Biographical Database of Militant Woman Suffragists, 1913-1920
Biography of Sarah Isabel Towle Moller, 1878-1960
By Laura Koch, Graduate student, Simmons University
Suffragist Sarah Isabel Towle Moller was born in Wakefield, Massachusetts on November 29, 1878 to Sarah Dorset Hamblin and Boston attorney George H. Towle. She had an older sister, Mary, born in 1877. Sarah attended Wakefield High School for one year, then went on to the Cambridge School for Girls. Both she and Mary attended Bryn Mawr College in Pennsylvania, though Sarah did not achieve the same academic success as her sister. After three years studying a variety of subjects, including History, English, Politics, and the physical and natural sciences, Sarah transferred to Radcliffe College in Cambridge, Massachusetts, so that she could live at home. In her letter to the Radcliffe admissions committee, she explained that she had repeatedly failed her examinations at Bryn Mawr, first on a technicality involving a forgotten attendance card and then because she was ill with the measles. She earned her bachelor's degree from Radcliffe in 1901 and went on to study at the School of the Museum of Fine Arts in Boston, where she won the top Sears Prize for the Antique Class in 1904. Later that year, Towle traveled to Paris for a year to study painting. When she returned to the United States, she joined the Art Students' League of New York City and began painting portraits in 1908.
In 1905 Sarah Towle married Irving Clark Moller, an engineer and army colonel who later became known for his work advising the United States government on solving traffic problems in China. The couple employed two servants and adopted at least two children: a son, James, born in 1916, and a daughter, Barbara, born in 1918. The family moved frequently, living at different times in Boston, New York City, Washington, D.C., Ohio, and Connecticut. Moller appears to have maintained a close relationship with her sister, Mary, who became an attorney; in 1920, the two purchased property together in New York City.
Although Moller was already a prominent member of the Woman's Home Missionary Society in Massachusetts and the Woman Suffrage Party in New York, Moller's move to Washington, D.C. allowed her to develop her activism further. From 1912-1915 she served as a delegate of the National College Equal Suffrage League. In November of 1913 she volunteered to be an usher at a lecture given by militant British suffragette Emmeline Pankhurst. Also in 1913, Moller marched in several suffrage parades in various cities, including the Woman Suffrage Procession in Washington, D.C., in which she was chosen as marshal for the artists' section of the parade. Later, she joined several other suffragists in testifying before a Senate committee investigating the lack of police protection at the parade, "declar[ing] that one policeman to whom she appealed replied that the police had orders not to do their duty." Moller was also a regular participant in suffrage pageants and tableaux, appearing in one production entitled "Woman of Achievement" in Baltimore in May 1913. Moller's suffrage work informed her activism in other spheres as well; one Washington Post journalist quoted her addressing problems of "vice" in Washington, D.C., arguing that, "'until women get the vote...the solution of this problem will not even be in sight.'"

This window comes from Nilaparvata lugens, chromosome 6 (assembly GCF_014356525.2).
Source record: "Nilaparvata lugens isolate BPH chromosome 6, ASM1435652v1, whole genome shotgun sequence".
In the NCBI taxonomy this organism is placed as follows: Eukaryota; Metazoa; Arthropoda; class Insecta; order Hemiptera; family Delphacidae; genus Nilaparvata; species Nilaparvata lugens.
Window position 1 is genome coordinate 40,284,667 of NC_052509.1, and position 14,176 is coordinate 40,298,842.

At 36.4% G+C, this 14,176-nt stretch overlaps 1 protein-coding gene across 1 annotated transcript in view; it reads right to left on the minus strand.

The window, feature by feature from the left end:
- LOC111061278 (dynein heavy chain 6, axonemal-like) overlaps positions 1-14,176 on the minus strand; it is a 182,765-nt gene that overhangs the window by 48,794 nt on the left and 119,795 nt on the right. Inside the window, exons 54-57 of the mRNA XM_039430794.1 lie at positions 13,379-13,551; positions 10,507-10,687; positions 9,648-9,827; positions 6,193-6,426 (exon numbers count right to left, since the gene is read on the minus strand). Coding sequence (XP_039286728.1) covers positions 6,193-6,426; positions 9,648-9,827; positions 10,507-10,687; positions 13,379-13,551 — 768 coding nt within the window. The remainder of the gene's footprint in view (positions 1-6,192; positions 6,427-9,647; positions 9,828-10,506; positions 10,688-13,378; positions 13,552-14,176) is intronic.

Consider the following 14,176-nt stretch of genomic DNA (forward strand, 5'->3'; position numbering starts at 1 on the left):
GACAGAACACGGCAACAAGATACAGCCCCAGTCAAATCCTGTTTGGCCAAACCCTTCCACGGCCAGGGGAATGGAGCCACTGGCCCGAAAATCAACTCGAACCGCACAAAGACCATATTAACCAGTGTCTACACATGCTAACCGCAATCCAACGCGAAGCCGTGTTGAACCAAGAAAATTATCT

Sarah Towle Moller died on January 9, 1960, in LeRaysville, Pennsylvania, and is buried in Wakefield, Massachusetts.
"400 District Suffragists." The Sun (Baltimore, MD), May 29, 1913.
1920 U.S. Census. "Barbara Moller." www.ancestry.com (accessed 6 March, 2018).
1920 U.S. Census. "James H. Moller." www.ancestry.com (accessed 6 March, 2018).
"After Tour Suffragists Demand a Kenyon Law." The Washington Post (Washington, D.C.), Dec. 9. #x00a01913.
Bacon, Edwin Monroe, and Richard Herndon. Men of Progress: One Thousand Biographical Sketches and Portraits of Leaders in Business and Professional Life in the Commonwealth of Massachusetts. Boston: New England Magazine, 1896.
Bryn Mawr College. Program. 1905.
"Chief Sylvester Blames Police Force." The Hartford Courant (Hartford, CT), Mar. 10, 1913.
"City News in Brief." The Washington Post (Washington, D.C.), Nov. 22, 1913.
"Colonel Moller Joins Traffic Body." The North China Herald (Shanghai), Jul. 11, 1934.
"Her Plea for Suffrage." The New York Times (New York, NY), May 5, 1910.
Leonard, John William. Woman's Who's Who of America: A Biographical Dictionary of Contemporary Women of the United States and Canada, 1914-1915. American Commonwealth Company, 1914. [LINK]
Mann, William J. Kate: The Woman Who Was Hepburn. New York: Picador, 2006.
"Men to Aid Suffragettes." The Washington Post (Washington, D.C.), Nov. 21, 1913.
NAWSA. "Proceedings of the NAWSA Annual Conventions, 1912-1915."
"New Hampshire Conference." Zion's Herald (Boston, MA), Oct. 9, 1907.
Radcliffe College student files, 1890-1985. "Towle, Sarah Isabel, 1898-1900." RG XXI, Series 1, box 121. Radcliffe College Archives, Schlesinger Library, Radcliffe Institute, Harvard University, Cambridge, Mass.
"Sarah T. Moller." Find a Grave. Accessed March 6, 2018.
School of the Museum of Fine Arts. 28th Annual Report. 1904.
"Signs on their Backs." The Washington Post (Washington, D.C.), May 7, 1914.
"Six Anti-Wilson Suffragists Are Arrested Here." The New York Tribune (New York, NY), Mar. 5, 1919.
"Suffragette Play May 31." The Sun (Baltimore, MD), May 13, 1913.
"Suffragists Plan N.Y. Trip." The Washington Post (Washington, D.C.), Apr. 19, 1913.
"The Great Suffrage Pageant for March 3." The Nashville Tennessean (Nashville, TN), Feb. 23, 1913.
"To Storm Capitol." The Washington Post (Washington, D.C.), Apr. 6, 1913.
"Women to March on Washington." The Chicago Daily Tribune (Chicago, IL), Jan. 19, 1913.